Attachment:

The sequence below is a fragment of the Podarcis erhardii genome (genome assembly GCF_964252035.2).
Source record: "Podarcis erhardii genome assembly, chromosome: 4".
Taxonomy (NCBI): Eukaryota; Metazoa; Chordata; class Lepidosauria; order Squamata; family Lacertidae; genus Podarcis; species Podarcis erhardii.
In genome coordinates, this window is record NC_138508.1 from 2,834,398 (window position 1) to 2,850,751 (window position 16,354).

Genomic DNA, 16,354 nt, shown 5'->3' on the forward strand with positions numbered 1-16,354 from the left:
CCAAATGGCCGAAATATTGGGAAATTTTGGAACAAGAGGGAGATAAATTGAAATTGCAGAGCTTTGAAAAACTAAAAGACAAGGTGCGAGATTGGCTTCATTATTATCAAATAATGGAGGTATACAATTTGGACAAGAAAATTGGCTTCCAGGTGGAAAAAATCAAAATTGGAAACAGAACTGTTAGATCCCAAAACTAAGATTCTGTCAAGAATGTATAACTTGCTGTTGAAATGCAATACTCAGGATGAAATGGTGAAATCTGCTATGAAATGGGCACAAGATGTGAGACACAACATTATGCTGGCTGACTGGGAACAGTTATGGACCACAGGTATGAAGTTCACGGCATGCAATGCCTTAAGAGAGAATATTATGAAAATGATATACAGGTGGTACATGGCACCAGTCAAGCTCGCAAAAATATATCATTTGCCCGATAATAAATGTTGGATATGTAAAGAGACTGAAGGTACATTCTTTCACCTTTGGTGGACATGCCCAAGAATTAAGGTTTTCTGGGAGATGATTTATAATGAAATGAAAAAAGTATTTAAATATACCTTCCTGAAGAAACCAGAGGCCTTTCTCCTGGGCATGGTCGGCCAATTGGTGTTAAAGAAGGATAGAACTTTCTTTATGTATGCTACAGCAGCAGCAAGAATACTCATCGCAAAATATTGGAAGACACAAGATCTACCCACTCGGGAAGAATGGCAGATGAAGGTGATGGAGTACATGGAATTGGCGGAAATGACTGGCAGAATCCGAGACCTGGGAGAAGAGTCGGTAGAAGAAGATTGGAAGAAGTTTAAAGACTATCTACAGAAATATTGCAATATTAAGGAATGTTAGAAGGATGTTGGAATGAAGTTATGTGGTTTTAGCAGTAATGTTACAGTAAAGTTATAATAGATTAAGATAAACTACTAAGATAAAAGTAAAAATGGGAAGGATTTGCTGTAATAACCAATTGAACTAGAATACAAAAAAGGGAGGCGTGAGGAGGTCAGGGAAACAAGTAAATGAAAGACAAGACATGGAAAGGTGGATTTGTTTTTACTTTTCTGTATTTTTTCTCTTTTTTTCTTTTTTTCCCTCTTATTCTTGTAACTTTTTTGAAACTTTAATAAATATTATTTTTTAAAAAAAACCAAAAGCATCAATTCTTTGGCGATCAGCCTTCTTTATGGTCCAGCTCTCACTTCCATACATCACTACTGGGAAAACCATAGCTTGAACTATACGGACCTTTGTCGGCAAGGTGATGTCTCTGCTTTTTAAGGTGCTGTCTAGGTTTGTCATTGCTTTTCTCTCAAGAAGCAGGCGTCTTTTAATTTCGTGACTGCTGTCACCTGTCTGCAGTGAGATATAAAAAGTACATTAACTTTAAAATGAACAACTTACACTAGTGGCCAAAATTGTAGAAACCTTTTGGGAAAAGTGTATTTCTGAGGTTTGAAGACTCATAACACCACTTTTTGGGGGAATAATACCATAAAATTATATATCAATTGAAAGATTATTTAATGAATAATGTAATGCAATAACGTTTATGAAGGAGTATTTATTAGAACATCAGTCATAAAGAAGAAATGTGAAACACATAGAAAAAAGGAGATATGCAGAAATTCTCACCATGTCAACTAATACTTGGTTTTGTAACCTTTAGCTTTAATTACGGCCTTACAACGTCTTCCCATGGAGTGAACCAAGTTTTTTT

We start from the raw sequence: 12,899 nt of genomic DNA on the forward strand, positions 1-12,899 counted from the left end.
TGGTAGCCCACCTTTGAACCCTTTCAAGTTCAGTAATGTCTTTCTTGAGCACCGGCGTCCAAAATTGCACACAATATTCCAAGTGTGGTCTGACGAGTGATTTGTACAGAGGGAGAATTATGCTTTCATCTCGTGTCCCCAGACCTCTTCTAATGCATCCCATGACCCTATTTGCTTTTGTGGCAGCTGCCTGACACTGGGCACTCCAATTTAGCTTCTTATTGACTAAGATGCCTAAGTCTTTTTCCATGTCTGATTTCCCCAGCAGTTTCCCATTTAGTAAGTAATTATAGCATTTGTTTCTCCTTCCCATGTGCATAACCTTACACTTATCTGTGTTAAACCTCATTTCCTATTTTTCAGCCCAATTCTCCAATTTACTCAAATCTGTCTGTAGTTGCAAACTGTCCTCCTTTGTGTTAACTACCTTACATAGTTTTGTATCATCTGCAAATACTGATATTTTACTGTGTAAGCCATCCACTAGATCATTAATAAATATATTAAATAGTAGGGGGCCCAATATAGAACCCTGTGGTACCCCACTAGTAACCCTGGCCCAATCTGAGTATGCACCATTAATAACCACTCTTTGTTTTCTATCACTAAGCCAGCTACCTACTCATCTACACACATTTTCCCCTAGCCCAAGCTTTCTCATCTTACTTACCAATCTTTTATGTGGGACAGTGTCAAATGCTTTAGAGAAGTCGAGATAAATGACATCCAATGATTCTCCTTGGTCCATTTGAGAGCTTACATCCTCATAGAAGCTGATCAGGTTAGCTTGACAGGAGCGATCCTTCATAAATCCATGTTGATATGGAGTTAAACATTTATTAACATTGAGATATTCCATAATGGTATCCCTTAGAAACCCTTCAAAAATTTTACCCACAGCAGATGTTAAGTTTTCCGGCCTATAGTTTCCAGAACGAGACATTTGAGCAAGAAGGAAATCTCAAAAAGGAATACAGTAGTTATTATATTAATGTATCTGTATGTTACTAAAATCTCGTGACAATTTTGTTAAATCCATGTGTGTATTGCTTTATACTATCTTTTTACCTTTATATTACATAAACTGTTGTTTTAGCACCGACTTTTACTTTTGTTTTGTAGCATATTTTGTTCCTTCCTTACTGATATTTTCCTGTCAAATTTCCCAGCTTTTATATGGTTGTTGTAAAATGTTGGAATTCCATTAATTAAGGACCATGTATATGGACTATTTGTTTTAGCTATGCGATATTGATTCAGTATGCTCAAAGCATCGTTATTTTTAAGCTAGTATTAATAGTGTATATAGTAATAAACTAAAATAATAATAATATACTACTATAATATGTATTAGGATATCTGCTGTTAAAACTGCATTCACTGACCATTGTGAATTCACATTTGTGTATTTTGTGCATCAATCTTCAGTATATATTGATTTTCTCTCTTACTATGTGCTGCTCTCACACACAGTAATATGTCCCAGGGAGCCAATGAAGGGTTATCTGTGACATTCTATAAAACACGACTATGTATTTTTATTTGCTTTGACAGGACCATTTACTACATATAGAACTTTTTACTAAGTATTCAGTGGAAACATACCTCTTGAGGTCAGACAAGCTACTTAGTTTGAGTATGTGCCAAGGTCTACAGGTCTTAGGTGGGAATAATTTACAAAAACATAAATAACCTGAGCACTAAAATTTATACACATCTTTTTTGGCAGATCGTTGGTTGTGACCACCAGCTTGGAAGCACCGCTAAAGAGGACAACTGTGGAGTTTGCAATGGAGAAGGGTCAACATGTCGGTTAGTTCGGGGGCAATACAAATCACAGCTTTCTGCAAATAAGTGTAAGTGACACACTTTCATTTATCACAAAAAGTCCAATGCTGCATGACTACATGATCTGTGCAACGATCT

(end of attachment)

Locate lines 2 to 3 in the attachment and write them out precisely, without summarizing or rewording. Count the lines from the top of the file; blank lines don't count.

Source record: "Podarcis erhardii genome assembly, chromosome: 4".
Taxonomy (NCBI): Eukaryota; Metazoa; Chordata; class Lepidosauria; order Squamata; family Lacertidae; genus Podarcis; species Podarcis erhardii.